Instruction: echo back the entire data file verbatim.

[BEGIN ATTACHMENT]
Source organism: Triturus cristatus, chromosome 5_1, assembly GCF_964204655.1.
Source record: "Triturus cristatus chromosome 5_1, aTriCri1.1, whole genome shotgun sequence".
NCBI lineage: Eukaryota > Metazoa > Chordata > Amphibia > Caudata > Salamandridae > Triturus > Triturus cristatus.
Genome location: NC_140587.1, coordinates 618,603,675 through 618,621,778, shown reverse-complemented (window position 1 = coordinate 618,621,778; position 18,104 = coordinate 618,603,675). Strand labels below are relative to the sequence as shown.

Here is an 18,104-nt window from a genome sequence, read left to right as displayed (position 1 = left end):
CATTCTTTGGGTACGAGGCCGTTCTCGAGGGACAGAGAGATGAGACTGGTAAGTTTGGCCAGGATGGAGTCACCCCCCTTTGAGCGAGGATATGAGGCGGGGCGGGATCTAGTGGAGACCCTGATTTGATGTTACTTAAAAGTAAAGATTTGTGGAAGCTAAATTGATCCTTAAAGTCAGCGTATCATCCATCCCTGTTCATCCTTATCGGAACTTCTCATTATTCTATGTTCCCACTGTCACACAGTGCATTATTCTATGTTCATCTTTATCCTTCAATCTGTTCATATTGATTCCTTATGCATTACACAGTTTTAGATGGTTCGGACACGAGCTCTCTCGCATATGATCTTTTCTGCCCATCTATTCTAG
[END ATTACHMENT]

Source organism: Triturus cristatus, chromosome 5_1, assembly GCF_964204655.1.
Source record: "Triturus cristatus chromosome 5_1, aTriCri1.1, whole genome shotgun sequence".
NCBI lineage: Eukaryota > Metazoa > Chordata > Amphibia > Caudata > Salamandridae > Triturus > Triturus cristatus.
Genome location: NC_140587.1, coordinates 618,603,675 through 618,621,778, shown reverse-complemented (window position 1 = coordinate 618,621,778; position 18,104 = coordinate 618,603,675). Strand labels below are relative to the sequence as shown.

Here is an 18,104-nt window from a genome sequence, read left to right as displayed (position 1 = left end):
CATTCTTTGGGTACGAGGCCGTTCTCGAGGGACAGAGAGATGAGACTGGTAAGTTTGGCCAGGATGGAGTCACCCCCCTTTGAGCGAGGATATGAGGCGGGGCGGGATCTAGTGGAGACCCTGATTTGATGTTACTTAAAAGTAAAGATTTGTGGAAGCTAAATTGATCCTTAAAGTCAGCGTATCATCCATCCCTGTTCATCCTTATCGGAACTTCTCATTATTCTATGTTCCCACTGTCACACAGTGCATTATTCTATGTTCATCTTTATCCTTCAATCTGTTCATATTGATTCCTTATGCATTACACAGTTTTAGATGGTTCGGACACGAGCTCTCTCGCATATGATCTTTTCTGCCCATCTATTCTAG